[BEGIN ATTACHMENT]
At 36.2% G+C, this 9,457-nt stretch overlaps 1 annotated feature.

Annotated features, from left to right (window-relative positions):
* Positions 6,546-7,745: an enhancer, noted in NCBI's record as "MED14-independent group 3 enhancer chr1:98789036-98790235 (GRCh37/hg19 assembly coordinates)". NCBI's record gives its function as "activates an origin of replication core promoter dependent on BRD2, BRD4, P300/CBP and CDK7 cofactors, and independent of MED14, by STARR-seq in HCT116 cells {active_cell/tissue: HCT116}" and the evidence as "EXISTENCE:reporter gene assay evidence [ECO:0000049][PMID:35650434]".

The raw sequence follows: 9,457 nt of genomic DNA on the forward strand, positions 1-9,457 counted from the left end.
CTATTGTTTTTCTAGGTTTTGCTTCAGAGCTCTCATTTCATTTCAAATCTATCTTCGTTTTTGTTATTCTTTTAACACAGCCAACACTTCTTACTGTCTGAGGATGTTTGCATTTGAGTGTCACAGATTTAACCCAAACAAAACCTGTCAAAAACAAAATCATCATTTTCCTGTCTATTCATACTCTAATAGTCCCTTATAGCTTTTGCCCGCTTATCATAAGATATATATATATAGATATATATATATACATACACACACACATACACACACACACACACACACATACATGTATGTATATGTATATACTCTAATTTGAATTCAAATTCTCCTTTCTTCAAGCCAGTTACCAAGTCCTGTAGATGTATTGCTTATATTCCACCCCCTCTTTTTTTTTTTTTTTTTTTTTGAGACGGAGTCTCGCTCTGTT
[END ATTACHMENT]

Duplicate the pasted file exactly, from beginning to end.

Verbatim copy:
At 36.2% G+C, this 9,457-nt stretch overlaps 1 annotated feature.

Annotated features, from left to right (window-relative positions):
* Positions 6,546-7,745: an enhancer, noted in NCBI's record as "MED14-independent group 3 enhancer chr1:98789036-98790235 (GRCh37/hg19 assembly coordinates)". NCBI's record gives its function as "activates an origin of replication core promoter dependent on BRD2, BRD4, P300/CBP and CDK7 cofactors, and independent of MED14, by STARR-seq in HCT116 cells {active_cell/tissue: HCT116}" and the evidence as "EXISTENCE:reporter gene assay evidence [ECO:0000049][PMID:35650434]".

The raw sequence follows: 9,457 nt of genomic DNA on the forward strand, positions 1-9,457 counted from the left end.
CTATTGTTTTTCTAGGTTTTGCTTCAGAGCTCTCATTTCATTTCAAATCTATCTTCGTTTTTGTTATTCTTTTAACACAGCCAACACTTCTTACTGTCTGAGGATGTTTGCATTTGAGTGTCACAGATTTAACCCAAACAAAACCTGTCAAAAACAAAATCATCATTTTCCTGTCTATTCATACTCTAATAGTCCCTTATAGCTTTTGCCCGCTTATCATAAGATATATATATATAGATATATATATATACATACACACACACATACACACACACACACACACACATACATGTATGTATATGTATATACTCTAATTTGAATTCAAATTCTCCTTTCTTCAAGCCAGTTACCAAGTCCTGTAGATGTATTGCTTATATTCCACCCCCTCTTTTTTTTTTTTTTTTTTTTTGAGACGGAGTCTCGCTCTGTT